A small success for Compassion
Compassion in World Farming welcomes a new piece of legislation that will make it compulsory to label the country of origin for all fresh pork, lamb and poultry meat in the EU. A separate piece of legislation for labelling beef was already introduced during the BSE crisis in the 1990s.
Thanks to you!
Thank you to all our supporters who wrote to MEPs urging them to vote on an amendment to proposed EU regulations on food information for consumers. We are a step closer to ensuring that all meat is clearly labelled, to help consumers identify welfare issues for the animals reared for their meat, but still have some way to go.
There's more to be done
With our supporters' help, Compassion has been lobbying the Government for some years for this regulation to be introduced. However this new legislation will only make it compulsory for the origin of the meat to be labelled. Compassion is pushing for labelling that will identify not only the animal's place of birth but also where it was reared and slaughtered. At the moment, for example, shoppers are unwittingly buying chickens that have been intensively reared. Clear labelling could prevent this.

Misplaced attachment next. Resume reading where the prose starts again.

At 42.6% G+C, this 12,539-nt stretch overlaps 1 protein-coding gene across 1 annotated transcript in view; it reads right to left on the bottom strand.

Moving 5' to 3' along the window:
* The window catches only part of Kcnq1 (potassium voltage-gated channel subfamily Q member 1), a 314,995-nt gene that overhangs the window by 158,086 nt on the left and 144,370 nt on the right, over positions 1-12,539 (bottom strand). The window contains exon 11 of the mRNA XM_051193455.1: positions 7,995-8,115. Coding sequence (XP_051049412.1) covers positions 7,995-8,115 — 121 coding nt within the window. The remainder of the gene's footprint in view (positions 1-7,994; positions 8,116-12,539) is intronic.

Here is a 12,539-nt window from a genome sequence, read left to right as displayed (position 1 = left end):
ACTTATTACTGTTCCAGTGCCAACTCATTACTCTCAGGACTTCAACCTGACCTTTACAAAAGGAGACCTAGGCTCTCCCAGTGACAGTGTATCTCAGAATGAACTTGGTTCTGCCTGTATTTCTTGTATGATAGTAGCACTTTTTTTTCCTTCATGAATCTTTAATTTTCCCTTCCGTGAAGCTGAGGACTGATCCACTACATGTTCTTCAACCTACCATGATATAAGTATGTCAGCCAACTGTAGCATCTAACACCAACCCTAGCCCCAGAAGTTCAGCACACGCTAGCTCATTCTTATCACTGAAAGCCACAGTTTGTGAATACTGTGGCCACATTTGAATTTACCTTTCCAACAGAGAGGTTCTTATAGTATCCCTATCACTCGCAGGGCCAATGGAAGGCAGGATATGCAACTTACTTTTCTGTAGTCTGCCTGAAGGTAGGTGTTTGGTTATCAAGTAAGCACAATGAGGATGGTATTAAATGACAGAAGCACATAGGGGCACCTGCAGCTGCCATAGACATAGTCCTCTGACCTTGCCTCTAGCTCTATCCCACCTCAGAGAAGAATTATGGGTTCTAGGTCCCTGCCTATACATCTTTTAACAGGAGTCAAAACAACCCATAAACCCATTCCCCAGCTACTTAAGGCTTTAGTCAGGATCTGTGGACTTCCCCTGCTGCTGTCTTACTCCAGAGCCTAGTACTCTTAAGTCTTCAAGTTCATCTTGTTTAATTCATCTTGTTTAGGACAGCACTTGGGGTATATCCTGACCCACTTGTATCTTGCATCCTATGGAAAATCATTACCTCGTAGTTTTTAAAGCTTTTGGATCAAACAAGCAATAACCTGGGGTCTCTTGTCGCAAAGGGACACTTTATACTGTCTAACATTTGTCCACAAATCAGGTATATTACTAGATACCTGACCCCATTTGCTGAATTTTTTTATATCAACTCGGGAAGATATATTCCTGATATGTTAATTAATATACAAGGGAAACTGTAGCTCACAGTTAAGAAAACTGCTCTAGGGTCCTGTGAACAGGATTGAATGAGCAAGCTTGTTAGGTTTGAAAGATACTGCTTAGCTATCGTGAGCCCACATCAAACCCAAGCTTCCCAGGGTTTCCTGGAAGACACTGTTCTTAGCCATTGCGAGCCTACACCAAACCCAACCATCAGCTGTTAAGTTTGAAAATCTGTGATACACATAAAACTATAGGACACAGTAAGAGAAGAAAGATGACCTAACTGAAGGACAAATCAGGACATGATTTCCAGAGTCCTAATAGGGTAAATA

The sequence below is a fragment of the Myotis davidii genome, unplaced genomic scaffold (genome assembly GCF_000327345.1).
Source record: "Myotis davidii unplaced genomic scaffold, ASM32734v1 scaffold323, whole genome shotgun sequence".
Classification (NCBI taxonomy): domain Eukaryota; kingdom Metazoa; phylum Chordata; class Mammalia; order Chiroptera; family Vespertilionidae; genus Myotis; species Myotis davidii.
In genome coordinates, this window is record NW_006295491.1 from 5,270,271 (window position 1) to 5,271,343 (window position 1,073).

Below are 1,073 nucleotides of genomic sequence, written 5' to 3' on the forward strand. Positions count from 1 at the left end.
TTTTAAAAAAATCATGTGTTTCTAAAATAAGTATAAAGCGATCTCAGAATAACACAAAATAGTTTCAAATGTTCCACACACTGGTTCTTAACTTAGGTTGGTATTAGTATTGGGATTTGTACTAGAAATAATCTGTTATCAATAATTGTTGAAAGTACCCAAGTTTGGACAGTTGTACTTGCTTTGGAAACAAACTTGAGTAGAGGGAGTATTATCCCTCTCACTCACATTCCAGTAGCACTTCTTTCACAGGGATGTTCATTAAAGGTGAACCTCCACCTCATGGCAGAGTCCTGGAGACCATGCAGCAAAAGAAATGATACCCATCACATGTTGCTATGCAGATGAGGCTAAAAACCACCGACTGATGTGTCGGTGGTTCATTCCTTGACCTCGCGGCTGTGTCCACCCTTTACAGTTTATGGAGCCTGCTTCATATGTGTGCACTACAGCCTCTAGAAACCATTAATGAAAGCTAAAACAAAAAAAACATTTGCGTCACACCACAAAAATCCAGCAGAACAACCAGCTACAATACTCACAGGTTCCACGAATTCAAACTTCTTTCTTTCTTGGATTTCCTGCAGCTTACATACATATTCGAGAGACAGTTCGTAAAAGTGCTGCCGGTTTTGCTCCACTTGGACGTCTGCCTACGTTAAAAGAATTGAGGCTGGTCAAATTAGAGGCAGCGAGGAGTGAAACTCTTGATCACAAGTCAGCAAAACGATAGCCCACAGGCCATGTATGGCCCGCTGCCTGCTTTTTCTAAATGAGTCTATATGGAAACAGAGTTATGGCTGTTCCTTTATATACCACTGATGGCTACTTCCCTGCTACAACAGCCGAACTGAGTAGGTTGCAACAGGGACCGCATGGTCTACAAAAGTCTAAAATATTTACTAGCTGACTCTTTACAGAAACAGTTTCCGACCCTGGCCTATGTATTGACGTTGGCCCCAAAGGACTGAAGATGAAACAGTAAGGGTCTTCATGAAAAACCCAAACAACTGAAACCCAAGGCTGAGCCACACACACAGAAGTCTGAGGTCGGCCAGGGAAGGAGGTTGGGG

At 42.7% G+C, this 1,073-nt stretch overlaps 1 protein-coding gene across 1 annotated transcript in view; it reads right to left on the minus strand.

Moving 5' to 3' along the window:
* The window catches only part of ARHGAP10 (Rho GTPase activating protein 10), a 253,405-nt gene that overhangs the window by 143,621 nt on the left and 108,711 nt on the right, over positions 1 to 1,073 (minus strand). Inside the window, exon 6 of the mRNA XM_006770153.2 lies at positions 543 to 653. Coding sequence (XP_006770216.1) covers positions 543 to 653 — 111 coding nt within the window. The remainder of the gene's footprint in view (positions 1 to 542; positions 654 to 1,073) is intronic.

Why are labels important?
Detailed labelling would enable consumers to identify if the animals have been transported live from one country to another, or if the animal was slaughtered without first being stunned. Consumers increasingly wish to know the provenance of food and this would give them enough information to make informed choices about the food they purchase.
What the European Commission is proposing
The European Commission says: "The Commission must examine within two years after the entry into force of the new regulation the possible extension of the compulsory labelling of the country of origin to meat used as an ingredient. One year later, the Commission must examine the same question with regard to other types of meat (than beef, pork, lamb and poultry), milk, milk used as an ingredient, unprocessed foods, single-ingredient products and ingredients that represent more than 50% of a food."
The new Regulation is yet to be finalised - the next stage is the vote of the full European Parliament in July this year, and then the EU Council of Agriculture ministers.
What to look for when buying meat
These principles already apply to beef and veal, so to enforce it on all meat and poultry products would be an extension of a law already in place. When buying beef or veal, Compassion recommends consumers buy British and especially British organic and to look out for "grass fed" on the label to ensure the cows have experienced a higher welfare.
Click here to find out about other animal produce labels.